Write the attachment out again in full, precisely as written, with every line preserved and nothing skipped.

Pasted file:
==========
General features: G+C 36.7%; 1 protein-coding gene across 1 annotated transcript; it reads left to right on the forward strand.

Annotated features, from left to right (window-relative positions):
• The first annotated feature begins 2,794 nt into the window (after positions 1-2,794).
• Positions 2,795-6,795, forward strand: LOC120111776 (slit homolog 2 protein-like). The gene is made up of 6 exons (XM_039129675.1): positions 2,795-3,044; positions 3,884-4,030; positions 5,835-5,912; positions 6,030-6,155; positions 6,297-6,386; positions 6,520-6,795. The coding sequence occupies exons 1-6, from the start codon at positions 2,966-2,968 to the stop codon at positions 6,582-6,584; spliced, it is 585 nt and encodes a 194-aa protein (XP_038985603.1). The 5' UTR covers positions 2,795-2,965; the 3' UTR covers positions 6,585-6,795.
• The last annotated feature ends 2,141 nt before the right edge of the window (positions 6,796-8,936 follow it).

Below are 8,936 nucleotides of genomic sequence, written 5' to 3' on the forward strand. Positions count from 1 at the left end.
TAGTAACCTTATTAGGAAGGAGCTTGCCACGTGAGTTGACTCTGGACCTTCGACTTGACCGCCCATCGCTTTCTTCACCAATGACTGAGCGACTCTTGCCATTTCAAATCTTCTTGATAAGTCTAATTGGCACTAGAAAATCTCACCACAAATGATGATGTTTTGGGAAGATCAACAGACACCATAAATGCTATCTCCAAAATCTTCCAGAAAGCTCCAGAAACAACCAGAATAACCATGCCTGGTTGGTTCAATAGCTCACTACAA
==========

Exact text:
General features: G+C 36.7%; 1 protein-coding gene across 1 annotated transcript; it reads left to right on the forward strand.

Annotated features, from left to right (window-relative positions):
• The first annotated feature begins 2,794 nt into the window (after positions 1-2,794).
• Positions 2,795-6,795, forward strand: LOC120111776 (slit homolog 2 protein-like). The gene is made up of 6 exons (XM_039129675.1): positions 2,795-3,044; positions 3,884-4,030; positions 5,835-5,912; positions 6,030-6,155; positions 6,297-6,386; positions 6,520-6,795. The coding sequence occupies exons 1-6, from the start codon at positions 2,966-2,968 to the stop codon at positions 6,582-6,584; spliced, it is 585 nt and encodes a 194-aa protein (XP_038985603.1). The 5' UTR covers positions 2,795-2,965; the 3' UTR covers positions 6,585-6,795.
• The last annotated feature ends 2,141 nt before the right edge of the window (positions 6,796-8,936 follow it).

Below are 8,936 nucleotides of genomic sequence, written 5' to 3' on the forward strand. Positions count from 1 at the left end.
TAGTAACCTTATTAGGAAGGAGCTTGCCACGTGAGTTGACTCTGGACCTTCGACTTGACCGCCCATCGCTTTCTTCACCAATGACTGAGCGACTCTTGCCATTTCAAATCTTCTTGATAAGTCTAATTGGCACTAGAAAATCTCACCACAAATGATGATGTTTTGGGAAGATCAACAGACACCATAAATGCTATCTCCAAAATCTTCCAGAAAGCTCCAGAAACAACCAGAATAACCATGCCTGGTTGGTTCAATAGCTCACTACAA